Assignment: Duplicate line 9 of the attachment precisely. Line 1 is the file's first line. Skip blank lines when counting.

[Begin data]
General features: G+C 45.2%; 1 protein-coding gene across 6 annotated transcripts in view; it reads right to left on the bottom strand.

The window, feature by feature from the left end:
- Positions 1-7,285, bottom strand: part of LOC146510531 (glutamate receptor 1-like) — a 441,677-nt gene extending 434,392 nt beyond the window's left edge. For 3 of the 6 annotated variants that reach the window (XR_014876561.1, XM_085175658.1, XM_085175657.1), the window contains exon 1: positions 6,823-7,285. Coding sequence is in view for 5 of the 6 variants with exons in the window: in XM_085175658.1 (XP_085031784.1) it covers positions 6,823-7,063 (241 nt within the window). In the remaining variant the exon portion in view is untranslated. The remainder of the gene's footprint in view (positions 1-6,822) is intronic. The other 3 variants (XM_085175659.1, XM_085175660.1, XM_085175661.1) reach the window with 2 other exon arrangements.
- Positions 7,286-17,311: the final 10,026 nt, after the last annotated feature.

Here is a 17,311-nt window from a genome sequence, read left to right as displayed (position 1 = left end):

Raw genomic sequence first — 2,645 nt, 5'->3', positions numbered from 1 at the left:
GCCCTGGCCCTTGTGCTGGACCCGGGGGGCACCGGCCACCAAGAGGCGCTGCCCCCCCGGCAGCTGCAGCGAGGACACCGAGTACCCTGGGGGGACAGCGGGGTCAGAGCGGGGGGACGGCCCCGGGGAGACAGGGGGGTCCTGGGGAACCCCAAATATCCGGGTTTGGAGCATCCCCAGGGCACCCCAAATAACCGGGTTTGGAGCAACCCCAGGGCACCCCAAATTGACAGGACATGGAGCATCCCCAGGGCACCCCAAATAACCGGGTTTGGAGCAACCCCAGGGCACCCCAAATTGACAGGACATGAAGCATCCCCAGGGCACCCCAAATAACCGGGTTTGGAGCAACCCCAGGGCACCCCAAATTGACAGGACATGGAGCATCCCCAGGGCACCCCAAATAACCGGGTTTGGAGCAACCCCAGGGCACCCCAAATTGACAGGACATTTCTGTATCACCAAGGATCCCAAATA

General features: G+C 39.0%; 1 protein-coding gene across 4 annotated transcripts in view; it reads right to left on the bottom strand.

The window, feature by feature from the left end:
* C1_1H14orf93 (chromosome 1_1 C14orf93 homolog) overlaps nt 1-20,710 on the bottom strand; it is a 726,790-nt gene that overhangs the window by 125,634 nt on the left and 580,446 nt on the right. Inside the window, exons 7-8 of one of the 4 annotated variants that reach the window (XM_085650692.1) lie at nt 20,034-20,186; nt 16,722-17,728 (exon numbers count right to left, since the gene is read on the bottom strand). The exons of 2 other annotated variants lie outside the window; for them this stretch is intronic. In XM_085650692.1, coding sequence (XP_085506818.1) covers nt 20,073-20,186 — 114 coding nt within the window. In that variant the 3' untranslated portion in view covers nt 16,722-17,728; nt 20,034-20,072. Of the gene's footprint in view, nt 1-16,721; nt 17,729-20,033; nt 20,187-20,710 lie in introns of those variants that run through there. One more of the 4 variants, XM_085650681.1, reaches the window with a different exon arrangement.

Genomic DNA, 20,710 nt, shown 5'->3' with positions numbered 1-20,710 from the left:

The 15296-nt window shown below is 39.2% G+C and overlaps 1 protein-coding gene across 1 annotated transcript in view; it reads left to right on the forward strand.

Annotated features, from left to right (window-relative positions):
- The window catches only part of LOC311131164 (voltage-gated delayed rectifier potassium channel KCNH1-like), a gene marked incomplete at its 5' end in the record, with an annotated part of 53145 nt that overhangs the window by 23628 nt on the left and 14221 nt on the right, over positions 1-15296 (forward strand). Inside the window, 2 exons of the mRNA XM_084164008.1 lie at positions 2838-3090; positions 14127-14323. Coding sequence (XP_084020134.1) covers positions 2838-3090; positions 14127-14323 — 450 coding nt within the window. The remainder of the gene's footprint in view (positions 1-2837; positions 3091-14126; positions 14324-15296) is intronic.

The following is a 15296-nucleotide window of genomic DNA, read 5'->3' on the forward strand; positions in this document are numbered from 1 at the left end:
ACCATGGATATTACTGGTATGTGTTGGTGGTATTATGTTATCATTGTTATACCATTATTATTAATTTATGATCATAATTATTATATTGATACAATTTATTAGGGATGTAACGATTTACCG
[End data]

The window, feature by feature from the left end: